The midwives “feared God.” Like me, you may have sped right past that little phrase in the long Exodus reading. The Pharaoh commands the Hebrew midwives who bear the new life of Hebrew babies into the world, if they are boys, to drown them into the Nile: “But the midwives feared God; they did not do as the king of Egypt commanded them, but they let the boys live.” And then, when they are summoned into the imposing “East Room,” they spin a story for the king that sounds, dangerously, like fake news: “These Hebrew women! They are so strong, so vigorous. By the time we get there, they’ve already given birth.” Not only that, they are already back out in the fields lifting 50 pounds bags of straw and running ultra-marathons and developing flying cars. It’s a tall tale, and yet, it works!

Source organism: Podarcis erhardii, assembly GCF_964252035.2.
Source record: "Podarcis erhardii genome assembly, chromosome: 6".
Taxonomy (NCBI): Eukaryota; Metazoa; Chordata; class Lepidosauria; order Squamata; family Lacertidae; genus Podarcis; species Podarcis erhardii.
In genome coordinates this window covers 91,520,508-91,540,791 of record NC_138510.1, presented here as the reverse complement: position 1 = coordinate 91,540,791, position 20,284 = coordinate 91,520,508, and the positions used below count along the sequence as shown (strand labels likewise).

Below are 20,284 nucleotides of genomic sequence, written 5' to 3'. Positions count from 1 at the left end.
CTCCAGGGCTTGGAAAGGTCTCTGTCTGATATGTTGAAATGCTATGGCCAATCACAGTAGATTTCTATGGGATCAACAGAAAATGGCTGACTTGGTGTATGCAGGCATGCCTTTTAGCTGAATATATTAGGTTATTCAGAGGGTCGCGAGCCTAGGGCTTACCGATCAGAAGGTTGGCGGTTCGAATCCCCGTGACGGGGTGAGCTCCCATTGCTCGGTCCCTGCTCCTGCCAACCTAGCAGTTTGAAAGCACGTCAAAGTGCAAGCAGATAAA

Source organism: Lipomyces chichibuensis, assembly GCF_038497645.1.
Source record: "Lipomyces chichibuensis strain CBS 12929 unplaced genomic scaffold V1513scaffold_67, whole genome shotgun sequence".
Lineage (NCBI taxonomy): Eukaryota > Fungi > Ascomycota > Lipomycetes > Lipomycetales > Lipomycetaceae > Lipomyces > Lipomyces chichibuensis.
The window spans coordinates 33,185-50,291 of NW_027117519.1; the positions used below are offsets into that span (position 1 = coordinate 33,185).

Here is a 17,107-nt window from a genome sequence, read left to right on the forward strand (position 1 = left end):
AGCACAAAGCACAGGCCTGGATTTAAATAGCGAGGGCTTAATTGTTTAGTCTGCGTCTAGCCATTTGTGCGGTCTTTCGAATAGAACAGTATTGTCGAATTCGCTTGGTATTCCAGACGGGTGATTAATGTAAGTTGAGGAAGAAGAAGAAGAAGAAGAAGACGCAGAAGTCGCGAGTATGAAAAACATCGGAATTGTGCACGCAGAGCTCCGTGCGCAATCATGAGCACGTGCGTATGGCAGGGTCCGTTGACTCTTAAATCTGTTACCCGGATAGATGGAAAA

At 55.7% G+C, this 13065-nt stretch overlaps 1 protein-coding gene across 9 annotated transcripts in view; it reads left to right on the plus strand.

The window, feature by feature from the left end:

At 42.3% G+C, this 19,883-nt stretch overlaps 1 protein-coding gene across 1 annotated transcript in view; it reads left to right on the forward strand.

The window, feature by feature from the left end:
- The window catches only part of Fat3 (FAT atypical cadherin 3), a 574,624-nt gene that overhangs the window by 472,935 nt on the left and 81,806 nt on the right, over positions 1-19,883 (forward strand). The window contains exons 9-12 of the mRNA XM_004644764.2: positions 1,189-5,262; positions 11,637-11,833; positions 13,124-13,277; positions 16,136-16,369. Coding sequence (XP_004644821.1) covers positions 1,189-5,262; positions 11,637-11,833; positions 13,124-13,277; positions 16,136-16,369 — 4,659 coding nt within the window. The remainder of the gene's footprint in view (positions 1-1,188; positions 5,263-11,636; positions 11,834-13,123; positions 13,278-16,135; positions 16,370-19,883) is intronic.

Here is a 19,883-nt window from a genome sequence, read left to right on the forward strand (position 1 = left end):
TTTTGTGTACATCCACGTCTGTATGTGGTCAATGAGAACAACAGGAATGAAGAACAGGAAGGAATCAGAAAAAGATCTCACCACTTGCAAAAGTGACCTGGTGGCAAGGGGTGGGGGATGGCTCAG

They feared God. It’s easy to blow right by for how often it is thrown around, but the phrase is worth pulling off to the shelf to take a closer look. The midwives, Shiphrah and Puah—their names preserved for all of history as monuments to heroic acts that save an oppressed people—feared God. They feared God more than they feared this king, this Pharaoh and his ruthless ecosystem of intimidation and oppression—the tyrannical managers to enforce it; the military industrial infrastructure to support it; a public works project that constructed whole cities to sustain these systems of oppression against a people whose vitality puts the Egyptians to shame.